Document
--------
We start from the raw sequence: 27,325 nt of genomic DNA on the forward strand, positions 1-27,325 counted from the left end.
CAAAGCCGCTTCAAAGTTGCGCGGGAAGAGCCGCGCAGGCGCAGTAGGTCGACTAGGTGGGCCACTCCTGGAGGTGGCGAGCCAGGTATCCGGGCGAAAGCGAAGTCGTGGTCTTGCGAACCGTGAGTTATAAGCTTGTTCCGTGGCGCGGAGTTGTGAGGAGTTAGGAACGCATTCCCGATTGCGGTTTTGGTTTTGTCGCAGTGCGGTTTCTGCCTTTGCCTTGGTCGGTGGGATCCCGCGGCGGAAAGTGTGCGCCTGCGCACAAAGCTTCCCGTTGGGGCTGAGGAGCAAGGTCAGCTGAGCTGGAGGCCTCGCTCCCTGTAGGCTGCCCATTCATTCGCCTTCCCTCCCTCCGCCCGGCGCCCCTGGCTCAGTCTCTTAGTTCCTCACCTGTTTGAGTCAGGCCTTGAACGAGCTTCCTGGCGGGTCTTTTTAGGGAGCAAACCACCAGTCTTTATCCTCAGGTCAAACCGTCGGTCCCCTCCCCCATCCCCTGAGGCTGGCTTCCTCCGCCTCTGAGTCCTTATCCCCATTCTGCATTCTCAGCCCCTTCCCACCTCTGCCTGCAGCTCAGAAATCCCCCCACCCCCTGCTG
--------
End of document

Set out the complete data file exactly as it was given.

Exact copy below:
We start from the raw sequence: 27,325 nt of genomic DNA on the forward strand, positions 1-27,325 counted from the left end.
CAAAGCCGCTTCAAAGTTGCGCGGGAAGAGCCGCGCAGGCGCAGTAGGTCGACTAGGTGGGCCACTCCTGGAGGTGGCGAGCCAGGTATCCGGGCGAAAGCGAAGTCGTGGTCTTGCGAACCGTGAGTTATAAGCTTGTTCCGTGGCGCGGAGTTGTGAGGAGTTAGGAACGCATTCCCGATTGCGGTTTTGGTTTTGTCGCAGTGCGGTTTCTGCCTTTGCCTTGGTCGGTGGGATCCCGCGGCGGAAAGTGTGCGCCTGCGCACAAAGCTTCCCGTTGGGGCTGAGGAGCAAGGTCAGCTGAGCTGGAGGCCTCGCTCCCTGTAGGCTGCCCATTCATTCGCCTTCCCTCCCTCCGCCCGGCGCCCCTGGCTCAGTCTCTTAGTTCCTCACCTGTTTGAGTCAGGCCTTGAACGAGCTTCCTGGCGGGTCTTTTTAGGGAGCAAACCACCAGTCTTTATCCTCAGGTCAAACCGTCGGTCCCCTCCCCCATCCCCTGAGGCTGGCTTCCTCCGCCTCTGAGTCCTTATCCCCATTCTGCATTCTCAGCCCCTTCCCACCTCTGCCTGCAGCTCAGAAATCCCCCCACCCCCTGCTG